This article covers the following jobs:
- Editorial Assistant
- Picture Researcher
- Publisher's Representative
The job descriptions are only a brief summary. You should find out more about the jobs you're interested in.
Video: - Various: Publishing and Printing
Publishing covers a variety of tasks involved in preparing print and online materials. These tasks include:
- reviewing written material and selecting the best for publication
- checking the details of written material such as style and grammar
- writing indexes
- finding suitable pictures to go with written work
- laying out and presenting the material ready for printing or posting online.
- organising publicity
- selling the publication.
Some of the careers in this area
Editors select, review, arrange and prepare material for publication.
Editors who work for book publishers read manuscripts and select those that are suitable. They then commission the authors to write them.
Editors who work for (print or online) newspapers or magazines decide which articles to include and how they will be laid out. They also review and select submissions from freelance writers.
Entry to editorial work is very competitive. Most entrants are graduates who have worked their way up from other jobs in publishing.
Editorial assistants help editorial staff to commission, plan and produce books, journals, magazines and websites. They also provide secretarial support to editors.
Their duties include:
- finding freelance authors and issuing contracts
- proofreading texts
- researching, editing and uploading photos
- co-ordinating work with creative, editorial and marketing staff
- organising book launches.
Some editorial assistants research new content, copy-edit, and write things like headlines, captions and summaries.
Most entrants are graduates. This is an entry-level career in publishing, and it's possible to progress into a wide range of roles, including copy-editor, features editor (in magazines), commissioning editor and assistant editor.
Proofreaders check publications for errors before they go to print or appear online. They work on a wide range of materials, including books, magazines, brochures, academic works and websites.
Proofreaders have tasks such as:
- marking spelling, grammar and punctuation mistakes
- checking that page numbers follow on properly
- making sure the text follows house style
- checking that photo captions match what's being shown in the photo.
Proofreaders use special symbols to show where the mistakes are and how to correct them. Traditionally, they use red and blue ink. Proofreaders can also proofread on-screen.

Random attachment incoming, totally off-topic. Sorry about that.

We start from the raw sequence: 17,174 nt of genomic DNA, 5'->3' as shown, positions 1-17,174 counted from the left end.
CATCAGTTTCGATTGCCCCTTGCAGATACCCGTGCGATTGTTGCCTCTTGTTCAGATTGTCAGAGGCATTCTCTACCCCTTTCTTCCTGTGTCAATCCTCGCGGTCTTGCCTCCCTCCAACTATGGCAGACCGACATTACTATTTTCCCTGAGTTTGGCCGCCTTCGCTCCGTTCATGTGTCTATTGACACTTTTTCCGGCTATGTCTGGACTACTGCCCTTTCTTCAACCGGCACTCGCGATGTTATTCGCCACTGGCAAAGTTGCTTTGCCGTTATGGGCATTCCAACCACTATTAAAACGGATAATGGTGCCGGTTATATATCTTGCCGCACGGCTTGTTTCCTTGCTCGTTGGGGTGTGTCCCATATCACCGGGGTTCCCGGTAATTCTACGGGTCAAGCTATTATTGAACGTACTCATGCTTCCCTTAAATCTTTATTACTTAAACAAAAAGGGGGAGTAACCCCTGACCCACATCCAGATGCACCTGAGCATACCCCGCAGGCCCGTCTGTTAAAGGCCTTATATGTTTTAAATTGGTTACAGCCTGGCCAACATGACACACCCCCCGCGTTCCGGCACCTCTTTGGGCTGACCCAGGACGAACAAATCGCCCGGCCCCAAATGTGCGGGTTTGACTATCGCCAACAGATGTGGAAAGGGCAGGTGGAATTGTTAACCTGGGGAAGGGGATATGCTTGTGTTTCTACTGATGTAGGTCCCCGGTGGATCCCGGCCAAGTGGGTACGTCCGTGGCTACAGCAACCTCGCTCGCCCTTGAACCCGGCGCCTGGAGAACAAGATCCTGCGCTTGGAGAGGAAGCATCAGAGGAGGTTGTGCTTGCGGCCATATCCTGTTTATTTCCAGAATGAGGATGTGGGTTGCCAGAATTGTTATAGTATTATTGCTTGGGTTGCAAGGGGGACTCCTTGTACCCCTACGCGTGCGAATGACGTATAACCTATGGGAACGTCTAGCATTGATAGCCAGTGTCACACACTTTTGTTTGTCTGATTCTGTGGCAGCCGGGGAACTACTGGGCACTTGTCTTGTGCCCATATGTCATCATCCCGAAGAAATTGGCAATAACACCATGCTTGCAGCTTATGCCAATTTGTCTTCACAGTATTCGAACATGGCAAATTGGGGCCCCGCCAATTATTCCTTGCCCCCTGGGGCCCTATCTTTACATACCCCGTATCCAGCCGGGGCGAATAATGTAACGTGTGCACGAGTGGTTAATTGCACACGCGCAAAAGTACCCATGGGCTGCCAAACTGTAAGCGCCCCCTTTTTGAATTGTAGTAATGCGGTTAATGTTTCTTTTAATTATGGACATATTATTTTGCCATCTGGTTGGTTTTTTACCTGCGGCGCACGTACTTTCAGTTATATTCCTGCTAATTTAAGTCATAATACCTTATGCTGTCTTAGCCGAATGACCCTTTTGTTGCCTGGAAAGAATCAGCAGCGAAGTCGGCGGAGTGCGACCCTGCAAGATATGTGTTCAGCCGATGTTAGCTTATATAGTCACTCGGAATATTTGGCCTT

Proofreaders usually work on their own, although they might contact the editor or author to discuss a problem.
Courses in proofreading are available, including by distance learning. Proofreaders in specialist areas, such as science publishing, might need a relevant degree.
Indexers put together lists that allow the reader to find information in a document. This could be from a book, magazine, website, database, software program or anything else that holds information.
The work involves looking at the item to be indexed and then designing the index in a way that is clear and concise. An index is made up of single words, terms, phrases and abbreviations used in the text.
Indexers decide which entries need to be listed and organise them in alphabetical order. Indexers normally use software, the internet and reference books in their work.
Most indexers have a degree. You can take specialist training, including by distance learning. Specialist subject knowledge, for example, in sciences or law, is useful.
Picture researchers choose relevant pictures or illustrations for use in books, newspapers, magazines and websites. The editor or author of the publication asks the researcher to find a picture that is suitable for the content and layout of the manuscript.
Researchers find illustrations by looking in the library and museum catalogues, picture agency directories, The Picture Researcher's Handbook and by using the internet. The researcher also supplies captions (words) for the pictures.
Picture researchers can either be employed by publishers or work freelance. They must work to deadlines and to a budget.
Many researchers start their careers in a related area of work such as publishing, design or museum work. These jobs are usually graduate entry.
Sub-editors make sure written work is accurate before it gets published. They work on publications such as newspapers, magazines, websites and journals.
Among other things, they make sure that:
- the copy reads well, makes sense and is at the right level for the reader
- there are no spelling, grammar or punctuation mistakes
- photo captions match what's being shown
- the writer has followed house style
- nothing's been included that breaks the law.
If the copy is too long, the sub-editor will take text out and do some rewriting, being careful not to lose the writer's meaning.
They also need to make sure copy appears in the right place on each page. Some sub-editors design pages and edit photos.
Most entrants are graduates, often with training in sub-editing skills. For newspaper sub-editing, you'll usually need to take an approved course in journalism that allows you to specialise in sub-editing.
The National Union of Journalists (NUJ)
Tel: 020 78433700
Professional Publishers Association (PPA)
Scottish Newspaper Society (SNS)
Publishing Training Centre (PTC)
Society for Editors and Proofreaders (SfEP)
London School of Publishing (LSP)
Women In Publishing (WiP)
Institute of Paper, Printing and Publishing (IP3)
Address: Claremont House, 70-72 Alma Road, Windsor, Berkshire SL4 3EZ
Tel: 0870 3308625
Publishers Association (PA)
Society of Young Publishers (SYP)
Inside Book Publishing
Author: Giles Clark Publisher: Routledge